The Amitava Lala Commission has been probing the incident, which involved mass killings more than two decades ago. The division bench of Justice Dipankar Dutta instructed Ganguly, an accused in the incident, to appear before the commission on Tuesday.
On April 30, 1982, sixteen monks and a nun belonging to the socio-spiritual organisation Ananda Marga, on their way to Tiljala to attend a programme, were dragged out of their taxis on Bijan Setu. They were then beaten to death and later set on fire in broad day light. The 17 victims were killed by a frenzied mob at three places in South Calcutta, on the suspicion that they were kidnappers. Ananda Marga blamed the attack on the CPI(M). The party, however, claimed that none of their party members were involved in the incident.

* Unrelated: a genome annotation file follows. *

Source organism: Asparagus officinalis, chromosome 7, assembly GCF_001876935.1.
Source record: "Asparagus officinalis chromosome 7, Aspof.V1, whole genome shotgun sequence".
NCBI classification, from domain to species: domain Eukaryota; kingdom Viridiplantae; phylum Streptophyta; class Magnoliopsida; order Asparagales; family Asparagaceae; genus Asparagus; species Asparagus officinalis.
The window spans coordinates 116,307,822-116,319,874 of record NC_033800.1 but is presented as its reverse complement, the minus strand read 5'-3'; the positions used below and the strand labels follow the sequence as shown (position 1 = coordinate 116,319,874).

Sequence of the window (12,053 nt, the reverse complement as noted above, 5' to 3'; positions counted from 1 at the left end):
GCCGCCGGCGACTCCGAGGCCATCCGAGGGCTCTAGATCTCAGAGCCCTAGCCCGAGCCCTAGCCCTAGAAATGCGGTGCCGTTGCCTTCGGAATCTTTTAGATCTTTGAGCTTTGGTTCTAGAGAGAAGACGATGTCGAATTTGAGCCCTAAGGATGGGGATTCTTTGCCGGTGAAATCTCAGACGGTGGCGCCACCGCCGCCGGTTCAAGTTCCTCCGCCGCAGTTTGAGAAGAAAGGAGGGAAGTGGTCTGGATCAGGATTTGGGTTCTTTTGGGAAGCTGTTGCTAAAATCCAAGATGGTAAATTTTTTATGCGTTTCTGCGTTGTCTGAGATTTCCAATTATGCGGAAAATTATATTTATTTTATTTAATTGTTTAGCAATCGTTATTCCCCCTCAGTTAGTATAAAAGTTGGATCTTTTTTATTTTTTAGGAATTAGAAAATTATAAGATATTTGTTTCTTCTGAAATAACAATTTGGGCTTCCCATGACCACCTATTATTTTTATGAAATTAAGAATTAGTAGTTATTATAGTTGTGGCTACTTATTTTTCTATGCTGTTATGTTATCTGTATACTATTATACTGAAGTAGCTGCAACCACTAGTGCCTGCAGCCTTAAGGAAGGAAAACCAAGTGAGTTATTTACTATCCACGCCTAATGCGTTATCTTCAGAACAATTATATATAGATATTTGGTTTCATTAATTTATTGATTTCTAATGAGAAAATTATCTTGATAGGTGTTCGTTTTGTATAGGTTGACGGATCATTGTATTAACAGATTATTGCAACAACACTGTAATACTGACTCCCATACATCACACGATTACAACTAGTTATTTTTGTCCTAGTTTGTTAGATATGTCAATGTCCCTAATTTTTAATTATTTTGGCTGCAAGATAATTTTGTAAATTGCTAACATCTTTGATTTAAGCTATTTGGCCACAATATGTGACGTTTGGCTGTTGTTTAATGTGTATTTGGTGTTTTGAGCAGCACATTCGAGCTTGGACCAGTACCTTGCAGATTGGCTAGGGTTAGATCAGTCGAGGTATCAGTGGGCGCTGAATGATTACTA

Some of the depositions before the Justice Amitava Lala Judicial Commission – set up by the Mamata Banerjee-led Trinamool Congress government in October 2013 – and the collection of new evidence have created a speculation that some important CPI(M) leaders might have been involved in the incident.
It was learnt that some documents allegedly showed that important CPI(M) leaders of the Kasba-Jadavpur area met at Colony Bazar in Picnic Garden on February 6, 1982, to discuss the Ananda Margis. Some had alleged that Kanti Ganguly, a minister in the last Left Front cabinet was present at the meeting.
Ananda Marga is a spiritual-religious sect, whose late founder Prabhat Ranjan Sarkar propounded the Progressive Utilisation Theory in 1959. The theory reportedly opposed both Communism and Capitalism. Ananda Margis were ideologically opposed to the Communists, and the CPI(M) of the early 1980s was deeply suspicious of their activities.
The first attack on the Marga took place at its Purulia global headquarters in 1967, in which five Margis were murdered, allegedly by CPI(M) cadres.